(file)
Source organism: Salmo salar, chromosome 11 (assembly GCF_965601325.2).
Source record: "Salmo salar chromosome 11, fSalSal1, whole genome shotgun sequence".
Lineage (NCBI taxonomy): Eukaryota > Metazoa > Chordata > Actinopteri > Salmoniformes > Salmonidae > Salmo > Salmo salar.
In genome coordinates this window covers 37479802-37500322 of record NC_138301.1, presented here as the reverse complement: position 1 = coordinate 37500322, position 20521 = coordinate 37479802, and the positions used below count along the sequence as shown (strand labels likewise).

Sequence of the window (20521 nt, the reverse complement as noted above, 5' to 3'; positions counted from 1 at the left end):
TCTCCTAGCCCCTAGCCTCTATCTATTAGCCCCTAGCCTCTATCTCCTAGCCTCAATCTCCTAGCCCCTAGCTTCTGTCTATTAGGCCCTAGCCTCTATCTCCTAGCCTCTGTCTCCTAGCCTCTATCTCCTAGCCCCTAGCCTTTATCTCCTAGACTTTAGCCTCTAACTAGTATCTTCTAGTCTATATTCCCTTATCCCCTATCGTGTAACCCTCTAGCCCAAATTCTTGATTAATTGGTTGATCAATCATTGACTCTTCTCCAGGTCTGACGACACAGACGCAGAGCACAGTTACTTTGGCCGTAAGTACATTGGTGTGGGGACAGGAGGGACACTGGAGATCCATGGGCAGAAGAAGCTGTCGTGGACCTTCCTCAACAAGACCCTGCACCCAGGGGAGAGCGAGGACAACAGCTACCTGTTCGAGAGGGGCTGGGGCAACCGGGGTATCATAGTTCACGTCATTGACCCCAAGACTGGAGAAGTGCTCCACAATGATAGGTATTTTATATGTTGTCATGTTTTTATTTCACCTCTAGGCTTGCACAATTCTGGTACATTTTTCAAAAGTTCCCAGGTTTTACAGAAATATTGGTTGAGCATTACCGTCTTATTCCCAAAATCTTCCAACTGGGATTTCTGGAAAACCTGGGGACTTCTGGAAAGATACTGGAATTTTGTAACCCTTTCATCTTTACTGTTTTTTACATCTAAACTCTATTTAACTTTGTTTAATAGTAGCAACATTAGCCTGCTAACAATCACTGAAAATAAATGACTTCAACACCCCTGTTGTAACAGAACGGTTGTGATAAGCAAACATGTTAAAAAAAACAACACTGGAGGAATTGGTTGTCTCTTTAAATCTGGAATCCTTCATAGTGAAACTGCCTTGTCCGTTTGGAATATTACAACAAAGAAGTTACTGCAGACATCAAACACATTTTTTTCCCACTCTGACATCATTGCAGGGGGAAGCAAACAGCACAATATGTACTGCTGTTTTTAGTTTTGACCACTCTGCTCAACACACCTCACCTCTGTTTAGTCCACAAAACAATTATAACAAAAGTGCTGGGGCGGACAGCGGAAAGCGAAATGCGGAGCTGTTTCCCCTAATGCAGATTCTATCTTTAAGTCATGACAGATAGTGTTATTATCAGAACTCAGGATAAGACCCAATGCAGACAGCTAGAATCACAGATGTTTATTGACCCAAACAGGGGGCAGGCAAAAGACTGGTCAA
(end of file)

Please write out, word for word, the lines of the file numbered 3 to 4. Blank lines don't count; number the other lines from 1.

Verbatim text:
Lineage (NCBI taxonomy): Eukaryota > Metazoa > Chordata > Actinopteri > Salmoniformes > Salmonidae > Salmo > Salmo salar.
In genome coordinates this window covers 37479802-37500322 of record NC_138301.1, presented here as the reverse complement: position 1 = coordinate 37500322, position 20521 = coordinate 37479802, and the positions used below count along the sequence as shown (strand labels likewise).